Sunday, May 02, 2010

In the public square

Despite all the contexts in which I've used my Spanish, and despite my characterization of myself as (mostly) fluent in the language, I'm well aware that I don't have the eloquence and command that a native speaker would possess. That's why I decided some time ago that the goal I once had of being a professional interpreter wasn't realistic. But I've found numerous other ways to fulfill my deep love of practicing foreign languages, particularly as I become more involved in spirituality and justice. The demographic landscape of the United States is changing before our eyes, and we must start becoming not only multicultural but multilingual if we are to keep up.

The golden rule of translation is that one always has one's native language as the target language. I can translate Spanish into English, and German into English, but I really don't have any business translating from English into other languages for anything important. For interpreting (interpreters speak, translators write) in informal contexts, when the goal is to make oneself understood as quickly as possible and nuance is less critical, it's okay for me to go in both directions. But for translation, I simply don't have the intimate knowledge of all the subtle connotations and idiomatic phrases in any other language to do justice to an original text.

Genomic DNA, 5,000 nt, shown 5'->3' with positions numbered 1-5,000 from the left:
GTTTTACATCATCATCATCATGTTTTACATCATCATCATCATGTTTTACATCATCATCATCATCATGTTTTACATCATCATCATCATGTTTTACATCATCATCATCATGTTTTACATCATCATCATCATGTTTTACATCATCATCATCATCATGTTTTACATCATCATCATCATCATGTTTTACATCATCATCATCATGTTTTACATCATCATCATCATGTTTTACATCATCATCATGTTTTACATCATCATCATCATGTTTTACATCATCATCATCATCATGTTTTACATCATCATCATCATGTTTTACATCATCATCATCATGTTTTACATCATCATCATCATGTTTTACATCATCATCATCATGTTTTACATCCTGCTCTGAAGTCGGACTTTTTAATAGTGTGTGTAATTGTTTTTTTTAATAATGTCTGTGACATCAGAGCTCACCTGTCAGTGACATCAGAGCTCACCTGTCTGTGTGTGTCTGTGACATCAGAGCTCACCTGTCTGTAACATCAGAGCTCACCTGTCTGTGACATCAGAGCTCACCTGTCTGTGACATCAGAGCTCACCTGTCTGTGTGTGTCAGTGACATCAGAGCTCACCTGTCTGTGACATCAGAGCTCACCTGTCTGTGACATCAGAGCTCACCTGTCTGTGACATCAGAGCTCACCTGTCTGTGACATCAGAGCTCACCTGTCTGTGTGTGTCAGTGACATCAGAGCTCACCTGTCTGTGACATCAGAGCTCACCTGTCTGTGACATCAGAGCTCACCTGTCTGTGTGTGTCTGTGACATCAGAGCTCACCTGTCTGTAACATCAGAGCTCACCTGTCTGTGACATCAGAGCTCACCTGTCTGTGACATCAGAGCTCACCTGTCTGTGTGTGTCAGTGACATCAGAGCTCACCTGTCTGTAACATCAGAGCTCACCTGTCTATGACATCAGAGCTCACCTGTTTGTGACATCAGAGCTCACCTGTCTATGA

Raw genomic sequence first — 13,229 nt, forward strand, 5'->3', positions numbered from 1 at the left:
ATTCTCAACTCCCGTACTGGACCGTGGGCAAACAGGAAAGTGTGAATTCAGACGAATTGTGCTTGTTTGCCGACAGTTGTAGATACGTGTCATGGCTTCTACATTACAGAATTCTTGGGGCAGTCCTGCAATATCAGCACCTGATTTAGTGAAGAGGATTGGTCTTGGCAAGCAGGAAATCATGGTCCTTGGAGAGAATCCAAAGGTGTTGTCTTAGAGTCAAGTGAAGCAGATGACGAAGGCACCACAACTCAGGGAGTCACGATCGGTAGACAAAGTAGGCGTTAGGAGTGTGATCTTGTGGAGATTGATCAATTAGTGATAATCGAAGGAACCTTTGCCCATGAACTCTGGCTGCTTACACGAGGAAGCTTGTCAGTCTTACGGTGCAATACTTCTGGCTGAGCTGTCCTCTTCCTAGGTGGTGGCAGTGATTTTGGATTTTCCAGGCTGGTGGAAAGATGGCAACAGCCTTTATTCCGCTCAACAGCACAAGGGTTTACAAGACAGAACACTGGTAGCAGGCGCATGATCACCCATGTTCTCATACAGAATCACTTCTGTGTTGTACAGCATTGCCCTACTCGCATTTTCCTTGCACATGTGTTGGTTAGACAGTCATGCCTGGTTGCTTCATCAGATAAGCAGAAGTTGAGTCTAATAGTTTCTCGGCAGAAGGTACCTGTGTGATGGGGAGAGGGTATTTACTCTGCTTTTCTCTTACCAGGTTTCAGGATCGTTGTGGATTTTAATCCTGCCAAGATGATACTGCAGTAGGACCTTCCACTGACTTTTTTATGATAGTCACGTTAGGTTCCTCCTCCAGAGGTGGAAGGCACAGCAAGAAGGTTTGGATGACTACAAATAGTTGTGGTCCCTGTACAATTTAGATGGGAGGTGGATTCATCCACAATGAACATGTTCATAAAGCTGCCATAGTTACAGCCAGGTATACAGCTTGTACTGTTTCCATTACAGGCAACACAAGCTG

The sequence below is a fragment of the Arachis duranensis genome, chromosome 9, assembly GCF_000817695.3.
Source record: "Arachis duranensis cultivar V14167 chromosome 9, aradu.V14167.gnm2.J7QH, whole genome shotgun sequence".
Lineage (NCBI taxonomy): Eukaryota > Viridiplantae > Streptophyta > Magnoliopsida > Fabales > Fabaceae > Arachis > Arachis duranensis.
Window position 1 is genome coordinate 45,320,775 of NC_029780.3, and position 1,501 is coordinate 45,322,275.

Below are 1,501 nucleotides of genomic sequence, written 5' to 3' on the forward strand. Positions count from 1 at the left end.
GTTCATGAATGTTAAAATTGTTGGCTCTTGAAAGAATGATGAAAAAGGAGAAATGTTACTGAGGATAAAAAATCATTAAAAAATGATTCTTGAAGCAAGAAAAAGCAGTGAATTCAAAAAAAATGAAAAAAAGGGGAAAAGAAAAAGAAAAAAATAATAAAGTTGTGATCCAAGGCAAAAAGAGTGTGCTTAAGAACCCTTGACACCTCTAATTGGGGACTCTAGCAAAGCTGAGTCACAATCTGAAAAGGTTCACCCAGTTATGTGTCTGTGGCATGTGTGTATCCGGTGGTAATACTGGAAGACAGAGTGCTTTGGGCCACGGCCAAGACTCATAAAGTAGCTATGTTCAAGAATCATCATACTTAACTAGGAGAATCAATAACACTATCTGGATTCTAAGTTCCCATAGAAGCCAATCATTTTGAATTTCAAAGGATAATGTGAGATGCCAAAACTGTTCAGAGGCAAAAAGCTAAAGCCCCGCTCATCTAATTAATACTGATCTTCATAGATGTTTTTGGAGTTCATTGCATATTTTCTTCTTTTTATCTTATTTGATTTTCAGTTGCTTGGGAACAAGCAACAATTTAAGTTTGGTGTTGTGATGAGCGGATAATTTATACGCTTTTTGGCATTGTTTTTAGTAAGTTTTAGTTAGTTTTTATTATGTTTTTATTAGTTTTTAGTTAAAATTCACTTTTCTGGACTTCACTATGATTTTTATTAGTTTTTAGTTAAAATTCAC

Nonetheless, because of the linguistically isolated circles in which I move, I'm occasionally starting to find myself in a position where I'm the go-to person for a Spanish translation. Last Friday evening, I received a call from my minister, who was preparing remarks for an immigrant rights rally we were attending the next day; he wanted to be able to deliver them in both English and Spanish (which he can pronounce but not speak). I warned him that I wouldn't be able to render as elegant a translation as he'd get from a native speaker, but relented when I realized that I was the only person he felt comfortable asking for help on such short notice.

I must have labored for an hour on less than a hundred words of text, trying to capture his tone and spirit and making sure everything was absolutely free of grammatical errors. The next day, right before the rally, my minister showed the translation to a Latino clergyman, who said it had been well done. I felt proud; my minister has given me so much in the way of pastoral care and spiritual nourishment that I was happy to be able to give something back to him in return. And it occurred to me later that it was the first time I've written something in Spanish that was delivered to 3000 people for inspiration. Like all writing, translation is an art, and I think I just had my first major showing.

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